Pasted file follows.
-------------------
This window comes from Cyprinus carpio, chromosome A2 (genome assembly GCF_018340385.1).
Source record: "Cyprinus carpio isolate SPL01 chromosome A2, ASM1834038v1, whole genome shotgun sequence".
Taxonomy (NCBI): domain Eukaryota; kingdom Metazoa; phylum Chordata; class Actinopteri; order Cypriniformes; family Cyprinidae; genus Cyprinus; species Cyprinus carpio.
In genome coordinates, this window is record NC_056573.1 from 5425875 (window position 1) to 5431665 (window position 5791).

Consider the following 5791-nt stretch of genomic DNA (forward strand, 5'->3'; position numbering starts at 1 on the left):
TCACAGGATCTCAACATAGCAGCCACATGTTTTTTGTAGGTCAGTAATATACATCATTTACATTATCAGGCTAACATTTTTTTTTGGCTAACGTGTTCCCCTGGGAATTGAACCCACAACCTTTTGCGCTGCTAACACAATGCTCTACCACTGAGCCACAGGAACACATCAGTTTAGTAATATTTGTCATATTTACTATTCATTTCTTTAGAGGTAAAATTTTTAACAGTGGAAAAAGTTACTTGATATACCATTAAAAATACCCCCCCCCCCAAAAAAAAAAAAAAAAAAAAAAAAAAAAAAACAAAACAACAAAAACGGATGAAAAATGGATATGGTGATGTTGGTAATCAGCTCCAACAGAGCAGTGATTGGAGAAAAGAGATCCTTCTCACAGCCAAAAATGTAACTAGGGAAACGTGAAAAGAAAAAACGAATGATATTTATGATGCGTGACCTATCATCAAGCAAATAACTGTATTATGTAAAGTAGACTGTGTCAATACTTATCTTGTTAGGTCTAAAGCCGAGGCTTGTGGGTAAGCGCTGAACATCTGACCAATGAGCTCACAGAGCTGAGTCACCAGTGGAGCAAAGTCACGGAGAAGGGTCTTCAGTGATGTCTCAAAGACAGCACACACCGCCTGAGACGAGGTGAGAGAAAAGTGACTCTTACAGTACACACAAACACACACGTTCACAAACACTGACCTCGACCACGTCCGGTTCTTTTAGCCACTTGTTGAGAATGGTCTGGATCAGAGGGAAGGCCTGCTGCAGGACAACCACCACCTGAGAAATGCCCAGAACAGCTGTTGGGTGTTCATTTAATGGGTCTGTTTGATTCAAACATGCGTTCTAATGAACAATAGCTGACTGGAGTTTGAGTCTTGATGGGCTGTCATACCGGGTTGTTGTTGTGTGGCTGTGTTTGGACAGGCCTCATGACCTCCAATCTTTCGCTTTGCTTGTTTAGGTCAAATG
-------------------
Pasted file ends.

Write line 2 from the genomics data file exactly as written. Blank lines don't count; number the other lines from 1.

Source record: "Cyprinus carpio isolate SPL01 chromosome A2, ASM1834038v1, whole genome shotgun sequence".